Thursday, 13 April 2017

Ante-Dote?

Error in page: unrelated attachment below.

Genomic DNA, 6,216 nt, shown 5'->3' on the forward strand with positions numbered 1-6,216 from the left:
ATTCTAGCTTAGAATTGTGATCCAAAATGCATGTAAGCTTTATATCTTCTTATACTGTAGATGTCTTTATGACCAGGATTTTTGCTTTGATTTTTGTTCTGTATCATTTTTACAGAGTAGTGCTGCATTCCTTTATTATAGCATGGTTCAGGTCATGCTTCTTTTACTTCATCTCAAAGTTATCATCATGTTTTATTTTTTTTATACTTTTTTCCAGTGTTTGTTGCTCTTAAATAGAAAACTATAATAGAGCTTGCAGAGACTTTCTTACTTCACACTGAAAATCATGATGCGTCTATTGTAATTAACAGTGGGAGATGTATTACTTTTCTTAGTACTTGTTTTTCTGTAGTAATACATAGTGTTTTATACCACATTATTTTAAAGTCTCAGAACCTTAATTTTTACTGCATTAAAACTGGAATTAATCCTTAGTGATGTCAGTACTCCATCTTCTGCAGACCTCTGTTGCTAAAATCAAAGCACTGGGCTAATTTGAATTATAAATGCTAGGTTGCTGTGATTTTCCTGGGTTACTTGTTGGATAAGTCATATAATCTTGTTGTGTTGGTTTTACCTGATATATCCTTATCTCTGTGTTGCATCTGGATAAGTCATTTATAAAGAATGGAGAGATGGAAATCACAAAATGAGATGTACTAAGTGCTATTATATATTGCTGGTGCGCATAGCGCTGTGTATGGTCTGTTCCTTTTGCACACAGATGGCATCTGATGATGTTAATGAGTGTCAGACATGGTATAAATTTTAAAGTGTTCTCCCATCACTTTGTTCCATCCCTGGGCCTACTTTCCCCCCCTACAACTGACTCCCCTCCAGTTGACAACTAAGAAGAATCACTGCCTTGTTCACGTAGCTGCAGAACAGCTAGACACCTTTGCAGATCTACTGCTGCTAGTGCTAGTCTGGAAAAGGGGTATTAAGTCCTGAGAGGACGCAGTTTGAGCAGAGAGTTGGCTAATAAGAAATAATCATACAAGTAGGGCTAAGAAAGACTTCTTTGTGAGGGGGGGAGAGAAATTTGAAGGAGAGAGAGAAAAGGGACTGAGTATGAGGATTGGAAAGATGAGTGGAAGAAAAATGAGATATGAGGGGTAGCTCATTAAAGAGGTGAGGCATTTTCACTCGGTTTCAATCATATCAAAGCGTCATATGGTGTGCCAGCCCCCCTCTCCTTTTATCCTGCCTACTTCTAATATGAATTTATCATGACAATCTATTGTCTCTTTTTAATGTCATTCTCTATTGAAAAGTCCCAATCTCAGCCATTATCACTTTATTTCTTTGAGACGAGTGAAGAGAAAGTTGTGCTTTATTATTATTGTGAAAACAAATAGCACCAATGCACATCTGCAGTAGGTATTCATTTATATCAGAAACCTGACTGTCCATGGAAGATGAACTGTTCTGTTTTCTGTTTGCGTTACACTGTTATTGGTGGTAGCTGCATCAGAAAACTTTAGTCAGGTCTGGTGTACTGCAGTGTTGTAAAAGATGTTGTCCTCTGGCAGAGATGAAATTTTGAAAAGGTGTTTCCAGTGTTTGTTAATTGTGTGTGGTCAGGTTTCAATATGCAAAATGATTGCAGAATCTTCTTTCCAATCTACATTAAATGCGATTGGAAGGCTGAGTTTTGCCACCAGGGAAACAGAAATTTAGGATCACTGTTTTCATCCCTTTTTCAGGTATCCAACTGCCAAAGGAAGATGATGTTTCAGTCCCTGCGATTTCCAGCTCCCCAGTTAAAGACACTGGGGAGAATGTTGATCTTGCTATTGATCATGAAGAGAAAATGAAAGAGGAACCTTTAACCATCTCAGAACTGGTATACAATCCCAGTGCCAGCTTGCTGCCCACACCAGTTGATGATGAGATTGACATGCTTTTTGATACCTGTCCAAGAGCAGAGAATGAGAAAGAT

There is a novel report that a species of ant from the Ivory coast that raids termite nests will 'rescue' injured attackers from their own colony in response to an emitted 'pheromone' (https://www.theguardian.com/science/2017/apr/12/injured-ants-get-rescued-after-sending-chemical-sos-researchers-find). The chemical signal presumably differs slightly from colony to colony and does not really trigger genuine altruism. The rescuers come after trapped or damaged attackers (they will respond to an ant that has had 2 of its legs cut off by the scientists!). It does appear that rescued individuals can be active again after recovery.  Damaged individuals from other colonies are treated as 'meat'. It seems most likely that this is a mechanism for maintaining the colony's stock of attackers for as long as possible (the more attackers, the more termites to process?). In some ways it is like the mechanism in worker Honey bees of not over-loading with nectar and pollen before flying back to the hive that maximises their longevity (and utility to the colony).

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